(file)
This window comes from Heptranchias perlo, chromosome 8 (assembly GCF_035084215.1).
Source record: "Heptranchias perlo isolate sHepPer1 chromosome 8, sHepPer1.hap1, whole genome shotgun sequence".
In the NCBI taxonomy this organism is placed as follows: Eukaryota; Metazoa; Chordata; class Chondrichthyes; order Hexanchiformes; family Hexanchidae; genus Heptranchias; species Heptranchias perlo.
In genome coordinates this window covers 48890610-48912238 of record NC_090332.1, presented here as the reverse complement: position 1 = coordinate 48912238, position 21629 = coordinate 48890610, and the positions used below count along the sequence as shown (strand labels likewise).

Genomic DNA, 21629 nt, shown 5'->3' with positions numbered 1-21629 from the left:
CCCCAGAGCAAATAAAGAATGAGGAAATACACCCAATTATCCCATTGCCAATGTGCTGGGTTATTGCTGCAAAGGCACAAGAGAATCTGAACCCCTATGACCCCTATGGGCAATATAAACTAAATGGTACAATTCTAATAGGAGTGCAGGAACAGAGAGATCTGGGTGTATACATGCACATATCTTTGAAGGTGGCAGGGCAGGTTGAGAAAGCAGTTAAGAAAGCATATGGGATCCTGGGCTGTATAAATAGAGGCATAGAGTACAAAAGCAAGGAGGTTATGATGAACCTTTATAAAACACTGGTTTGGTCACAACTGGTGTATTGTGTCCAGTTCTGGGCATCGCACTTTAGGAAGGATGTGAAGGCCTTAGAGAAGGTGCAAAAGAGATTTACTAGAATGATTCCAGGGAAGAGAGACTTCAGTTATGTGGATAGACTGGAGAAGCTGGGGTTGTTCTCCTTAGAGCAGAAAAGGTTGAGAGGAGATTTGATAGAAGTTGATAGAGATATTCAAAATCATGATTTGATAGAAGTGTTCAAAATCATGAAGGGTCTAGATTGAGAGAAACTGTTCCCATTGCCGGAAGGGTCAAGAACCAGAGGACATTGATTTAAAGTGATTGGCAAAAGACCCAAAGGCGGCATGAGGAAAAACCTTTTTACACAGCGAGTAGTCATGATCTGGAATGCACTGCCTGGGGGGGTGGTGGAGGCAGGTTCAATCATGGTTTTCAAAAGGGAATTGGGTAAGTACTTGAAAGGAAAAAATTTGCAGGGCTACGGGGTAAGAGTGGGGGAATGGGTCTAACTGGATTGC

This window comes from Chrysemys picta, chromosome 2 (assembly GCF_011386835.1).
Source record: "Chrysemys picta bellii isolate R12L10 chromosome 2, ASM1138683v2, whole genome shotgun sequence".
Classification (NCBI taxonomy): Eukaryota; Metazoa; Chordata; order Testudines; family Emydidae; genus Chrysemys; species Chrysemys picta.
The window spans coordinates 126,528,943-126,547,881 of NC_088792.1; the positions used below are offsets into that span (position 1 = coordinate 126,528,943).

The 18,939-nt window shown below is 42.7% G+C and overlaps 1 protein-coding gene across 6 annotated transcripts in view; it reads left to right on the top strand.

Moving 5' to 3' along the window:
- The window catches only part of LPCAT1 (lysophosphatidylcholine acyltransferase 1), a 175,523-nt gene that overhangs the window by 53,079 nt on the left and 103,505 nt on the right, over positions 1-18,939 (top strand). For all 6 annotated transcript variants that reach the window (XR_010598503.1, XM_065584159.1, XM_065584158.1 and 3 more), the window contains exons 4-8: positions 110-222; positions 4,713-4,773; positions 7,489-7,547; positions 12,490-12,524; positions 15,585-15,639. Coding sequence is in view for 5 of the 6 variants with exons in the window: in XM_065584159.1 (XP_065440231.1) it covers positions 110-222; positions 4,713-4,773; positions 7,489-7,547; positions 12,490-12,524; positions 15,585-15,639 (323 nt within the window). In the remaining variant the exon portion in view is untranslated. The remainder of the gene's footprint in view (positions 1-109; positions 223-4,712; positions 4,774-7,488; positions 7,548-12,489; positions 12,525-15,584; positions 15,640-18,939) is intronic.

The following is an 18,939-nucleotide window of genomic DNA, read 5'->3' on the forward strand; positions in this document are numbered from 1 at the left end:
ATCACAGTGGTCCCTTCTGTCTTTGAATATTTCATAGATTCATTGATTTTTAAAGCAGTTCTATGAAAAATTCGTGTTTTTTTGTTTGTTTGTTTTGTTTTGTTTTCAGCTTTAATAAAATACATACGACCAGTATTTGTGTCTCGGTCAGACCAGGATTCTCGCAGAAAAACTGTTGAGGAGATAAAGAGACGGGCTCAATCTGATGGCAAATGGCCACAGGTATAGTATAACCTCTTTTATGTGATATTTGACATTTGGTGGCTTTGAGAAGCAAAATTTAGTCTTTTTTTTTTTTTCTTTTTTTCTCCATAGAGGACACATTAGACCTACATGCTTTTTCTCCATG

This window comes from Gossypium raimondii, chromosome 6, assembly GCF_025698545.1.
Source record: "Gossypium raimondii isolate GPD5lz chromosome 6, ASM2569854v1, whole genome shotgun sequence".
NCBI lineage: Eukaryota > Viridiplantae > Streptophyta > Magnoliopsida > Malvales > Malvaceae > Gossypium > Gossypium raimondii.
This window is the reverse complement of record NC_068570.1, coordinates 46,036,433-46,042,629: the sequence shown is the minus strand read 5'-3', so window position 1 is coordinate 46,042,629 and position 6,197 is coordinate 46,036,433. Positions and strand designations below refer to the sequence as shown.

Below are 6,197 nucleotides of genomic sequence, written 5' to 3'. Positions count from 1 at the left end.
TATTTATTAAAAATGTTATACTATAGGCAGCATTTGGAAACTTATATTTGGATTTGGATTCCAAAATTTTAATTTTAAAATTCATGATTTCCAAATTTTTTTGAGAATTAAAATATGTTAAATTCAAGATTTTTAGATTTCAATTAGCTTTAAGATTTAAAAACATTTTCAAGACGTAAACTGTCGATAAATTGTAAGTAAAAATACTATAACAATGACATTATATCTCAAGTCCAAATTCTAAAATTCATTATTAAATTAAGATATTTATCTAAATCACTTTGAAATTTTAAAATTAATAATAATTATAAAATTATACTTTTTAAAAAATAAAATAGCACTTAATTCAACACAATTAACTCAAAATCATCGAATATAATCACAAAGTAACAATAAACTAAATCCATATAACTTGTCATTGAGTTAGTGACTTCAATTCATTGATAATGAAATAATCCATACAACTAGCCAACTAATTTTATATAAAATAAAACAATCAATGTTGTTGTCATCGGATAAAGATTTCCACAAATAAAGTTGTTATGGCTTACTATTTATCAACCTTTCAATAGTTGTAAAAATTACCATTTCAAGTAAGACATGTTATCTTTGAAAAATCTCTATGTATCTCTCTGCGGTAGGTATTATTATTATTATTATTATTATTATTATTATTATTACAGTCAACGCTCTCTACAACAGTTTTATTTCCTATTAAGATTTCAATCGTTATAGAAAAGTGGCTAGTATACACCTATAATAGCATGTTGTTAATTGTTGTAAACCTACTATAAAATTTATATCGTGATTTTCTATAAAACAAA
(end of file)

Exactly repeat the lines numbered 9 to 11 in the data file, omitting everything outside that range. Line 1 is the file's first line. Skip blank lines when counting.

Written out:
Classification (NCBI taxonomy): Eukaryota; Metazoa; Chordata; order Testudines; family Emydidae; genus Chrysemys; species Chrysemys picta.
The window spans coordinates 126,528,943-126,547,881 of NC_088792.1; the positions used below are offsets into that span (position 1 = coordinate 126,528,943).

The 18,939-nt window shown below is 42.7% G+C and overlaps 1 protein-coding gene across 6 annotated transcripts in view; it reads left to right on the top strand.